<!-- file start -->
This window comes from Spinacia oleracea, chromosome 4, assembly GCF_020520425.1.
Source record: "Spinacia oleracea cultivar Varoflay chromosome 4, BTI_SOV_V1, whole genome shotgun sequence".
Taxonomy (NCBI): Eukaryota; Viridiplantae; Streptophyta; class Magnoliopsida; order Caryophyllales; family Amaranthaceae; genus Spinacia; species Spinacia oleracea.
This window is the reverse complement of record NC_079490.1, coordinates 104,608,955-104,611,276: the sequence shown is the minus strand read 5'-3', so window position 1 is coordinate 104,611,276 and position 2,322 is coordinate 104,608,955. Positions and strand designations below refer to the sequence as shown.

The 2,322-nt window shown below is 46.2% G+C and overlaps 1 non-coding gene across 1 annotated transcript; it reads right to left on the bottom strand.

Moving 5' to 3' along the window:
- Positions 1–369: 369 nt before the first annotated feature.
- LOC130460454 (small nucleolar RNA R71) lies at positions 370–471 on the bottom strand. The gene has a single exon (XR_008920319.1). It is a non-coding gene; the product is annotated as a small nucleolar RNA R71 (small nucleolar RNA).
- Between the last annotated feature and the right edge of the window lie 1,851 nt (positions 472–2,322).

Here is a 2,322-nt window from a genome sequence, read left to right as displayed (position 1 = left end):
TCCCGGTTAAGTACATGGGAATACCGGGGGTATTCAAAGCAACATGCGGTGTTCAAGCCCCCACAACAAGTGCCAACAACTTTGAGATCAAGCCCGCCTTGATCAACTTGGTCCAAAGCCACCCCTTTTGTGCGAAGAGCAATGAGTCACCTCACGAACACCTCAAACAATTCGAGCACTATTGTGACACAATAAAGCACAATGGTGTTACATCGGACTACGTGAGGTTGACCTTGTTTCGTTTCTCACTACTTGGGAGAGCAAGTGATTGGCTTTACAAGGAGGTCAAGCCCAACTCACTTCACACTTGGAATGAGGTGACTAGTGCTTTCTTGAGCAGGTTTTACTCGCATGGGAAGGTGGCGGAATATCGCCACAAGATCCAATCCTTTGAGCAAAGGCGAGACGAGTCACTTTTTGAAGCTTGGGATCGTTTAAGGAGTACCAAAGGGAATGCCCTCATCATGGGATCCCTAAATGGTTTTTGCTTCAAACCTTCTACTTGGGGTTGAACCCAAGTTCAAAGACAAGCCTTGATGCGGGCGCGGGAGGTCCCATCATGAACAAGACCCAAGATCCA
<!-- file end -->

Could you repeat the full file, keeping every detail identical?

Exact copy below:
This window comes from Spinacia oleracea, chromosome 4, assembly GCF_020520425.1.
Source record: "Spinacia oleracea cultivar Varoflay chromosome 4, BTI_SOV_V1, whole genome shotgun sequence".
Taxonomy (NCBI): Eukaryota; Viridiplantae; Streptophyta; class Magnoliopsida; order Caryophyllales; family Amaranthaceae; genus Spinacia; species Spinacia oleracea.
This window is the reverse complement of record NC_079490.1, coordinates 104,608,955-104,611,276: the sequence shown is the minus strand read 5'-3', so window position 1 is coordinate 104,611,276 and position 2,322 is coordinate 104,608,955. Positions and strand designations below refer to the sequence as shown.

The 2,322-nt window shown below is 46.2% G+C and overlaps 1 non-coding gene across 1 annotated transcript; it reads right to left on the bottom strand.

Moving 5' to 3' along the window:
- Positions 1–369: 369 nt before the first annotated feature.
- LOC130460454 (small nucleolar RNA R71) lies at positions 370–471 on the bottom strand. The gene has a single exon (XR_008920319.1). It is a non-coding gene; the product is annotated as a small nucleolar RNA R71 (small nucleolar RNA).
- Between the last annotated feature and the right edge of the window lie 1,851 nt (positions 472–2,322).

Here is a 2,322-nt window from a genome sequence, read left to right as displayed (position 1 = left end):
TCCCGGTTAAGTACATGGGAATACCGGGGGTATTCAAAGCAACATGCGGTGTTCAAGCCCCCACAACAAGTGCCAACAACTTTGAGATCAAGCCCGCCTTGATCAACTTGGTCCAAAGCCACCCCTTTTGTGCGAAGAGCAATGAGTCACCTCACGAACACCTCAAACAATTCGAGCACTATTGTGACACAATAAAGCACAATGGTGTTACATCGGACTACGTGAGGTTGACCTTGTTTCGTTTCTCACTACTTGGGAGAGCAAGTGATTGGCTTTACAAGGAGGTCAAGCCCAACTCACTTCACACTTGGAATGAGGTGACTAGTGCTTTCTTGAGCAGGTTTTACTCGCATGGGAAGGTGGCGGAATATCGCCACAAGATCCAATCCTTTGAGCAAAGGCGAGACGAGTCACTTTTTGAAGCTTGGGATCGTTTAAGGAGTACCAAAGGGAATGCCCTCATCATGGGATCCCTAAATGGTTTTTGCTTCAAACCTTCTACTTGGGGTTGAACCCAAGTTCAAAGACAAGCCTTGATGCGGGCGCGGGAGGTCCCATCATGAACAAGACCCAAGATCCA